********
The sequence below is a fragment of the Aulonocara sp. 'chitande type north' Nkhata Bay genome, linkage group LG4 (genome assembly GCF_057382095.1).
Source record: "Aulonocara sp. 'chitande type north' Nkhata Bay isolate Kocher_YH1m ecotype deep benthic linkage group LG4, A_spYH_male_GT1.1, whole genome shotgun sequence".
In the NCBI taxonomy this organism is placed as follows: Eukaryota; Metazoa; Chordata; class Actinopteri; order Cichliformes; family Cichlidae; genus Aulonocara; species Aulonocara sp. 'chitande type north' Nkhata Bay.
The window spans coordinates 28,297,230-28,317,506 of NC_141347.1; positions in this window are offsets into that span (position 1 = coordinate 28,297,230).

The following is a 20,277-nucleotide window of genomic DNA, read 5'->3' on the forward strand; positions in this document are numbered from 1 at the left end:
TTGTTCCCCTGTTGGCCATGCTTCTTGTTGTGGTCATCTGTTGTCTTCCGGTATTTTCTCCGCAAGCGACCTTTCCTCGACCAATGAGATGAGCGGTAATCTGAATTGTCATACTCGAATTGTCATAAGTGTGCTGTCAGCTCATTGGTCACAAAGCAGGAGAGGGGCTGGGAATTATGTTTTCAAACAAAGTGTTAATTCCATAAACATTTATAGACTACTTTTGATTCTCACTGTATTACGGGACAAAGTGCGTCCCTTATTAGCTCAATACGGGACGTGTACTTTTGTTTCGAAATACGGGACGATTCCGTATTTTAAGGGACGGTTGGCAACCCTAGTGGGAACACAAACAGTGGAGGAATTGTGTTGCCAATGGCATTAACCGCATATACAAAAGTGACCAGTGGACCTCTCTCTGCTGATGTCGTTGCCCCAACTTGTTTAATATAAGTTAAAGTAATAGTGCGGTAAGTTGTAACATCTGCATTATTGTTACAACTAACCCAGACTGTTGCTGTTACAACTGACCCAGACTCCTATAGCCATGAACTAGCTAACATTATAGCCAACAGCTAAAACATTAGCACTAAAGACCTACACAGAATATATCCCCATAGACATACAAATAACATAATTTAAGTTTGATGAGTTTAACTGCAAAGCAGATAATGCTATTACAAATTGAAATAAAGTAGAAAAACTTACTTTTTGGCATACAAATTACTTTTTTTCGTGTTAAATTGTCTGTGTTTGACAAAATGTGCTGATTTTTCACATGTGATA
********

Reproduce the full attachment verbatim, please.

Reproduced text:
The sequence below is a fragment of the Aulonocara sp. 'chitande type north' Nkhata Bay genome, linkage group LG4 (genome assembly GCF_057382095.1).
Source record: "Aulonocara sp. 'chitande type north' Nkhata Bay isolate Kocher_YH1m ecotype deep benthic linkage group LG4, A_spYH_male_GT1.1, whole genome shotgun sequence".
In the NCBI taxonomy this organism is placed as follows: Eukaryota; Metazoa; Chordata; class Actinopteri; order Cichliformes; family Cichlidae; genus Aulonocara; species Aulonocara sp. 'chitande type north' Nkhata Bay.
The window spans coordinates 28,297,230-28,317,506 of NC_141347.1; positions in this window are offsets into that span (position 1 = coordinate 28,297,230).

The following is a 20,277-nucleotide window of genomic DNA, read 5'->3' on the forward strand; positions in this document are numbered from 1 at the left end:
TTGTTCCCCTGTTGGCCATGCTTCTTGTTGTGGTCATCTGTTGTCTTCCGGTATTTTCTCCGCAAGCGACCTTTCCTCGACCAATGAGATGAGCGGTAATCTGAATTGTCATACTCGAATTGTCATAAGTGTGCTGTCAGCTCATTGGTCACAAAGCAGGAGAGGGGCTGGGAATTATGTTTTCAAACAAAGTGTTAATTCCATAAACATTTATAGACTACTTTTGATTCTCACTGTATTACGGGACAAAGTGCGTCCCTTATTAGCTCAATACGGGACGTGTACTTTTGTTTCGAAATACGGGACGATTCCGTATTTTAAGGGACGGTTGGCAACCCTAGTGGGAACACAAACAGTGGAGGAATTGTGTTGCCAATGGCATTAACCGCATATACAAAAGTGACCAGTGGACCTCTCTCTGCTGATGTCGTTGCCCCAACTTGTTTAATATAAGTTAAAGTAATAGTGCGGTAAGTTGTAACATCTGCATTATTGTTACAACTAACCCAGACTGTTGCTGTTACAACTGACCCAGACTCCTATAGCCATGAACTAGCTAACATTATAGCCAACAGCTAAAACATTAGCACTAAAGACCTACACAGAATATATCCCCATAGACATACAAATAACATAATTTAAGTTTGATGAGTTTAACTGCAAAGCAGATAATGCTATTACAAATTGAAATAAAGTAGAAAAACTTACTTTTTGGCATACAAATTACTTTTTTTCGTGTTAAATTGTCTGTGTTTGACAAAATGTGCTGATTTTTCACATGTGATA